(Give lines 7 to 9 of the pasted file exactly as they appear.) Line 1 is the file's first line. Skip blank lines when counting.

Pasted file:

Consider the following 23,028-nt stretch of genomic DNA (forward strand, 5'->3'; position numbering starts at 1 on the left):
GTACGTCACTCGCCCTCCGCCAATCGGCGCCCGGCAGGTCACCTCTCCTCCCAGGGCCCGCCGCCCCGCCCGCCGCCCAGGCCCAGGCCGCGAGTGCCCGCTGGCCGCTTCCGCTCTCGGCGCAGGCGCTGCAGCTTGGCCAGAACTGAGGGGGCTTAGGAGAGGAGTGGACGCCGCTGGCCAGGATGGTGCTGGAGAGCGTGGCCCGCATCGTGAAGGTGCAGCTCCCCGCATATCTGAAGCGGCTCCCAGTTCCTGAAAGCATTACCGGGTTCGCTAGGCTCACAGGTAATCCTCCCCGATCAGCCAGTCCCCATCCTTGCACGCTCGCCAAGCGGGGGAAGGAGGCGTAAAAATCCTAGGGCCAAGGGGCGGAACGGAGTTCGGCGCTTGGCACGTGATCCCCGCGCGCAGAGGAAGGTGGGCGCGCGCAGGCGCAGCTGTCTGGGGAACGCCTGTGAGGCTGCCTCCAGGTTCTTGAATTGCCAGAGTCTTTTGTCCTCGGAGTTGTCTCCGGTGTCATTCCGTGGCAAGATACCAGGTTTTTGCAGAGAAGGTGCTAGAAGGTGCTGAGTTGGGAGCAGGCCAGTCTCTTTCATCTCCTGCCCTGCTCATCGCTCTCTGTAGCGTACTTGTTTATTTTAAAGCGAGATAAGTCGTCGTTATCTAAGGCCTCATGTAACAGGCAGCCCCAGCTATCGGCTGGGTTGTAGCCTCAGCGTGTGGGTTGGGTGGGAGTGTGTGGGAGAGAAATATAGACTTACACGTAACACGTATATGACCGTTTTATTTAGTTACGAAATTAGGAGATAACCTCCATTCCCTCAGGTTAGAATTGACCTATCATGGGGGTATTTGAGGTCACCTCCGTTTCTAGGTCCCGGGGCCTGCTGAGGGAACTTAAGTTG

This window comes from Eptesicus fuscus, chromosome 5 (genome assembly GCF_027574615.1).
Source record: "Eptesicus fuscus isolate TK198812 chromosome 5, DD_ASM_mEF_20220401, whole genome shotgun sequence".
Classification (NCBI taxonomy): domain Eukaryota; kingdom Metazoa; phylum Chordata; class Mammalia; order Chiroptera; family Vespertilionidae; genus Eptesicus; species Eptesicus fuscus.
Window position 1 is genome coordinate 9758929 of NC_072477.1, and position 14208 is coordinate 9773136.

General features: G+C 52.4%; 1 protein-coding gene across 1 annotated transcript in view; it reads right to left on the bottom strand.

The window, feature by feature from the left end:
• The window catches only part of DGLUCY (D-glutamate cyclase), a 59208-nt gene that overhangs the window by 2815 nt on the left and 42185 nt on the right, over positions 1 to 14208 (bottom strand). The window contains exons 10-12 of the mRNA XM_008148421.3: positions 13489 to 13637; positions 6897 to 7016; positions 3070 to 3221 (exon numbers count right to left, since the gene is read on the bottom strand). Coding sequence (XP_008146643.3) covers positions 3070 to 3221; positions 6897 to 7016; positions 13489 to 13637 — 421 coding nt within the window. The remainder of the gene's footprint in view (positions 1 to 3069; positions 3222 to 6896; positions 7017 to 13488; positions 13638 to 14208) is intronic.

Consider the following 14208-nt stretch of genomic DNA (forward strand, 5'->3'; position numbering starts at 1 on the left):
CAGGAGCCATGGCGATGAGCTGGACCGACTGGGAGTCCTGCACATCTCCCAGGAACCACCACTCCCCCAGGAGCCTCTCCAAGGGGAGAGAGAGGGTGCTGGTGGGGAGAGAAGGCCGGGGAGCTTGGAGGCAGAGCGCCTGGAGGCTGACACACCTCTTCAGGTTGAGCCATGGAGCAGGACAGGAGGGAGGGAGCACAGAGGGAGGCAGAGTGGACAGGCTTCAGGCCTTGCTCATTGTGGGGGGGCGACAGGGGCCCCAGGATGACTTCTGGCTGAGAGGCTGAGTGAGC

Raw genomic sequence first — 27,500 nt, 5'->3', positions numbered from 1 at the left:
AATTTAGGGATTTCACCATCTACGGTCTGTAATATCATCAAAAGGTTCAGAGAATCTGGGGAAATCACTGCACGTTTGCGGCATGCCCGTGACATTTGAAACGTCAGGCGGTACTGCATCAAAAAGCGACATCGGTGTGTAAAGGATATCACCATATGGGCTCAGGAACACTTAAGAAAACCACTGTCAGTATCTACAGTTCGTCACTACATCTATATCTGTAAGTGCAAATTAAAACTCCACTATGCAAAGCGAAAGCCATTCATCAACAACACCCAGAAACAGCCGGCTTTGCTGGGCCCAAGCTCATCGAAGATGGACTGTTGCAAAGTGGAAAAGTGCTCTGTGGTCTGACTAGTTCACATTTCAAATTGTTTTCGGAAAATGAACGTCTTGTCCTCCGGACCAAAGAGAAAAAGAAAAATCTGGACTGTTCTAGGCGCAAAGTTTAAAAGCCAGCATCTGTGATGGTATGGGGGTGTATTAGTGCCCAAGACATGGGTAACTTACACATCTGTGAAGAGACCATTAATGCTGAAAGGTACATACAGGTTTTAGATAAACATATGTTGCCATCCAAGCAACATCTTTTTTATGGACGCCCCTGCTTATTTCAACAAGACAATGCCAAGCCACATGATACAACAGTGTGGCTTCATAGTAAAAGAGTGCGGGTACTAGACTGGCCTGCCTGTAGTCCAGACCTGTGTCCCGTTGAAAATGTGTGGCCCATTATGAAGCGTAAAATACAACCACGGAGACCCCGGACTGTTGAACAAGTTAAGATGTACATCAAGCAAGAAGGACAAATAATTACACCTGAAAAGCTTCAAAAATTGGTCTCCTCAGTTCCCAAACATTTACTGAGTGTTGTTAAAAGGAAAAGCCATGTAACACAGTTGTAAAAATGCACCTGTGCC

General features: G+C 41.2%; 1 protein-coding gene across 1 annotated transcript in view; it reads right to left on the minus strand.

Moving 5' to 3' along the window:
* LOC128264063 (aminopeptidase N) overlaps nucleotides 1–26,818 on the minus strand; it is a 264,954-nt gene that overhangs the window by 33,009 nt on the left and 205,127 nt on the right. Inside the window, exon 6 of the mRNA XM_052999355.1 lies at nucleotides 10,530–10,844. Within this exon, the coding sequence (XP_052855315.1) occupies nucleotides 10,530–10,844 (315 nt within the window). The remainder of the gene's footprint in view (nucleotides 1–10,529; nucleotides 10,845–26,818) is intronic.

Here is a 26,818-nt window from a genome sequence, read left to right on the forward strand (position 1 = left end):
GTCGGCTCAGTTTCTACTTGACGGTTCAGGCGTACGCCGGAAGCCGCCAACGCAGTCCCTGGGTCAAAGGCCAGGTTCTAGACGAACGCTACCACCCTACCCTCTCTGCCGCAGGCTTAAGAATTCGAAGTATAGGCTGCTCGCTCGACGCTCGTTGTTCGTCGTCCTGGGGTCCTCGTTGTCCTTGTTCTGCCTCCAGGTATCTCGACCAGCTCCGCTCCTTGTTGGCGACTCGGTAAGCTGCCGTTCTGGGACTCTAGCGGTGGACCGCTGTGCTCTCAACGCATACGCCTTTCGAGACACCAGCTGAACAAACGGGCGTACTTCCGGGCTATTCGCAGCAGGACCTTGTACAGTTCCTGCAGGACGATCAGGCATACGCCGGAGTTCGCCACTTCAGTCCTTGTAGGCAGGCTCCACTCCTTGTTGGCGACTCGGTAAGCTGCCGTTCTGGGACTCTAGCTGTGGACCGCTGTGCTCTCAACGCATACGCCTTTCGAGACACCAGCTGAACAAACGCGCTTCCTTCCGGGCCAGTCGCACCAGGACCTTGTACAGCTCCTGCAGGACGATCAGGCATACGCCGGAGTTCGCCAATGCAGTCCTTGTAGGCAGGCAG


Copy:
General features: G+C 52.4%; 1 protein-coding gene across 1 annotated transcript in view; it reads right to left on the bottom strand.

The window, feature by feature from the left end:
• The window catches only part of DGLUCY (D-glutamate cyclase), a 59208-nt gene that overhangs the window by 2815 nt on the left and 42185 nt on the right, over positions 1 to 14208 (bottom strand). The window contains exons 10-12 of the mRNA XM_008148421.3: positions 13489 to 13637; positions 6897 to 7016; positions 3070 to 3221 (exon numbers count right to left, since the gene is read on the bottom strand). Coding sequence (XP_008146643.3) covers positions 3070 to 3221; positions 6897 to 7016; positions 13489 to 13637 — 421 coding nt within the window. The remainder of the gene's footprint in view (positions 1 to 3069; positions 3222 to 6896; positions 7017 to 13488; positions 13638 to 14208) is intronic.